Anyway, imagine driving on long highway in Gurgaon at night. Imagine the fuel gauge stammering precariously close to the E sign. You see a damp petrol pump on the other side. Do you stop? The adrenalin is pumping. You drive on. Now imagine that the streetlights go out suddenly. There’s a weird chill in the air. Let’s throw in a few snarling dogs shall we. Grrr. And a police siren. We must have a police siren. You can’t go too fast lest you use up too much fuel. You can’t go to slow, lest you stop and can’t start again. You might get mugged. It’s a battle of nerves and steel. Hand and feet. Gear to gear. Easy on the turns. Very easy on the bumps. Wooh. I’ll jump from any mountain that can offer this quality of fear.
Living on the edge did you say hmm?
But, but, I suppose I should be honest as well. Things are not as rosy as you might have imagined. The new car guys are building engines that run on practically anything, and we hardly get to experience the mortal fear of desertion I described above. And with all this talk about hybrid…I mean things are only going to get from bad to worse. Sure it might save the world, but it’s doing no good for the Agrawal morale. Uh uh. How are we supposed to stick the stakes with these new engines and fuels and complicated technologies around? What do we do when there is no start and stop, no cough and litter, when the car runs as smoothly as a peeled potato skin, even when the gauge is well into reserve? What do we now? And what about five years from now? Good gosh man. (and woman)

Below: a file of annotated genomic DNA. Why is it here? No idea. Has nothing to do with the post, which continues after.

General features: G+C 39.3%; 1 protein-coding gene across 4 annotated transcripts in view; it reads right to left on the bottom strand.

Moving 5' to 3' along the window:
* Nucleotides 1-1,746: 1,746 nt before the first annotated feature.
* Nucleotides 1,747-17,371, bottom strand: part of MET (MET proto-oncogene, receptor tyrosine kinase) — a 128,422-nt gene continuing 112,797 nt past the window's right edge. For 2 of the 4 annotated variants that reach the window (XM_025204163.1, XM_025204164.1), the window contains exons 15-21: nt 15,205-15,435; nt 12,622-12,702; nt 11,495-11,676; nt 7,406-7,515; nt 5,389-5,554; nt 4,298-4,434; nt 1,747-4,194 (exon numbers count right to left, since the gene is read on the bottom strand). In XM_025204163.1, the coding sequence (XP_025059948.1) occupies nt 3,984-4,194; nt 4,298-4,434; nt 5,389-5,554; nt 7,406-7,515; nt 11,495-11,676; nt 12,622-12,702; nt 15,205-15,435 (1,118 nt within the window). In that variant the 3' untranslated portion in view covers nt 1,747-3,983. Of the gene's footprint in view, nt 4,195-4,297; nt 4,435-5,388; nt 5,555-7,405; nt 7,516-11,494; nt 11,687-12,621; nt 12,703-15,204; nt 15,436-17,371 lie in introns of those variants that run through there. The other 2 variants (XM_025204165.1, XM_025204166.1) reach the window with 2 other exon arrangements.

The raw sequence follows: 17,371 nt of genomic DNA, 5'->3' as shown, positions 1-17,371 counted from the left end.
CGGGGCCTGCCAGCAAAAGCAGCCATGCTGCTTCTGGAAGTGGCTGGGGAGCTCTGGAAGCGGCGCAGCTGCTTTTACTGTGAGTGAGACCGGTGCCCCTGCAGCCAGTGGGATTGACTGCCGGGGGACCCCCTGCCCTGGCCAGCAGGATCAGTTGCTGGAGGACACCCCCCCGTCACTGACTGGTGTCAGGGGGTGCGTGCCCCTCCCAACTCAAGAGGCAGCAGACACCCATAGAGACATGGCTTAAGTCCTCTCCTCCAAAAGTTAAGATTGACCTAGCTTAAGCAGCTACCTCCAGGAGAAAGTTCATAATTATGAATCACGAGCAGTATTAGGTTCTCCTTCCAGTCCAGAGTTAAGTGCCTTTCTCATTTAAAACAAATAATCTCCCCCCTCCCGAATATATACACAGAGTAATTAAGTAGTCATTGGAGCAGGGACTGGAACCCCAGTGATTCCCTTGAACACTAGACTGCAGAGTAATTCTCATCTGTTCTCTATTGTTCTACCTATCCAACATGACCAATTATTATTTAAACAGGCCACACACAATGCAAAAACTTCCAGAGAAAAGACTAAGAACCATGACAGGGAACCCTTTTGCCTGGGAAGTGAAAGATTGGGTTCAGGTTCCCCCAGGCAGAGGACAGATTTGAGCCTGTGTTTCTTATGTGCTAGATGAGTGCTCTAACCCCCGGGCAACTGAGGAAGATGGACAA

The other problem of course is that our extended family has steadily refused to acknowledge our particular point of passion. They often borrow our cars and return it, in good faith I presume, with the tank full of throbbing fuel. This, in turn, means a forced sabbatical from our daily excursions, which I can tell you, has been the subject of much heated debate at the dinner table. I mean it’s sad, really sad, when families fail to understand each other. To each his own I used to think. I don’t make fun of their river rafting picnics do I? Though you’ll never run out of fuel there will you? Just saying.
That said, our odd little fascination has brought in the occasional reward too. Our drivers don’t misuse the cars. How can they? People steal and often return our cars. How far will they take them? We never get fined for speeding. And we never ever ever run over anyone. (It’s common knowledge that you maintain the car at a steady average speed for most efficient consumption of fuel. So)
Its perfect really – this method to the madness. Economical. Treacherous. Educational. I mean where else do you get to learn about your innermost fears and the basics of fluid mechanics and how much money you can actually save in a month? And I know, I know this doesn’t sound ‘typically’ adventurous but I can assure you it is. We might not be the greatest of athletes, sure. We might not have the biggest frames or the bushiest beards or a respectable sense of balance or direction. But, but, but, but, give us a packet of Bhujia and a freshly exhausted car and well, wooh, we’ll show you how to have a good time. It’s wild really. Living on the edge like this. Just shooting the breeze. Dodging the bullet. Milking the cow. Cranking the horn. Riding the wave. Breaking the fast. Spinning the dolphin. Smelling the monkey. Waking the vulture. Braiding the tiger. Lacing the lion. Twerking the turtle…
(Do Note: In the absence of a suitable ending, the author has once again dived into the welcoming depths of indulgence. Also, the preceding stunts have been performed by more than willing practitioners. Please, do not, maybe, necessarily try these at home.)